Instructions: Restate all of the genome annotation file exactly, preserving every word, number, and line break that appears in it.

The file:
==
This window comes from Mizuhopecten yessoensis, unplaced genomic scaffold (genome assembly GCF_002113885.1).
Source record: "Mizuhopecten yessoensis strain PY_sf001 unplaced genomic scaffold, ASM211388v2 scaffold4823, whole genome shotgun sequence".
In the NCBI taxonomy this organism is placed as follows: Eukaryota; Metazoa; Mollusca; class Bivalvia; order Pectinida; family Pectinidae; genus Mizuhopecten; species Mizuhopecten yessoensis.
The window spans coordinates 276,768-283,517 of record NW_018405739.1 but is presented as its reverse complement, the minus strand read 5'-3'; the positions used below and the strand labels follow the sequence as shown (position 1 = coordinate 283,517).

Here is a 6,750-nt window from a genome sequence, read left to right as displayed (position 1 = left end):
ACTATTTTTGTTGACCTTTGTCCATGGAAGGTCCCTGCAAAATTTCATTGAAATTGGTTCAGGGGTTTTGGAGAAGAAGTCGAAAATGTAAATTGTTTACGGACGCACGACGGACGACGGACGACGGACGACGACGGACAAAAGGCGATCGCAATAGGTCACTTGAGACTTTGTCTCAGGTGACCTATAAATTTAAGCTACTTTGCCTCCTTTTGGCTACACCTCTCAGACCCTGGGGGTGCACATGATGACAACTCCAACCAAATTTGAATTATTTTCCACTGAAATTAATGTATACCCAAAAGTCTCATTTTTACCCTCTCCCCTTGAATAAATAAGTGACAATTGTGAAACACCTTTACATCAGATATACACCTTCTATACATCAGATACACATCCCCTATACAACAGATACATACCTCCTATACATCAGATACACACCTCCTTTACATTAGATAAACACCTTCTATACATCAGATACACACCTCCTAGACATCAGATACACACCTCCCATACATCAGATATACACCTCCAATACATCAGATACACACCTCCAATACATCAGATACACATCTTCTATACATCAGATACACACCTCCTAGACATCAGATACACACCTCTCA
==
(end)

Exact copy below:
This window comes from Mizuhopecten yessoensis, unplaced genomic scaffold (genome assembly GCF_002113885.1).
Source record: "Mizuhopecten yessoensis strain PY_sf001 unplaced genomic scaffold, ASM211388v2 scaffold4823, whole genome shotgun sequence".
In the NCBI taxonomy this organism is placed as follows: Eukaryota; Metazoa; Mollusca; class Bivalvia; order Pectinida; family Pectinidae; genus Mizuhopecten; species Mizuhopecten yessoensis.
The window spans coordinates 276,768-283,517 of record NW_018405739.1 but is presented as its reverse complement, the minus strand read 5'-3'; the positions used below and the strand labels follow the sequence as shown (position 1 = coordinate 283,517).

Here is a 6,750-nt window from a genome sequence, read left to right as displayed (position 1 = left end):
ACTATTTTTGTTGACCTTTGTCCATGGAAGGTCCCTGCAAAATTTCATTGAAATTGGTTCAGGGGTTTTGGAGAAGAAGTCGAAAATGTAAATTGTTTACGGACGCACGACGGACGACGGACGACGGACGACGACGGACAAAAGGCGATCGCAATAGGTCACTTGAGACTTTGTCTCAGGTGACCTATAAATTTAAGCTACTTTGCCTCCTTTTGGCTACACCTCTCAGACCCTGGGGGTGCACATGATGACAACTCCAACCAAATTTGAATTATTTTCCACTGAAATTAATGTATACCCAAAAGTCTCATTTTTACCCTCTCCCCTTGAATAAATAAGTGACAATTGTGAAACACCTTTACATCAGATATACACCTTCTATACATCAGATACACATCCCCTATACAACAGATACATACCTCCTATACATCAGATACACACCTCCTTTACATTAGATAAACACCTTCTATACATCAGATACACACCTCCTAGACATCAGATACACACCTCCCATACATCAGATATACACCTCCAATACATCAGATACACACCTCCAATACATCAGATACACATCTTCTATACATCAGATACACACCTCCTAGACATCAGATACACACCTCTCA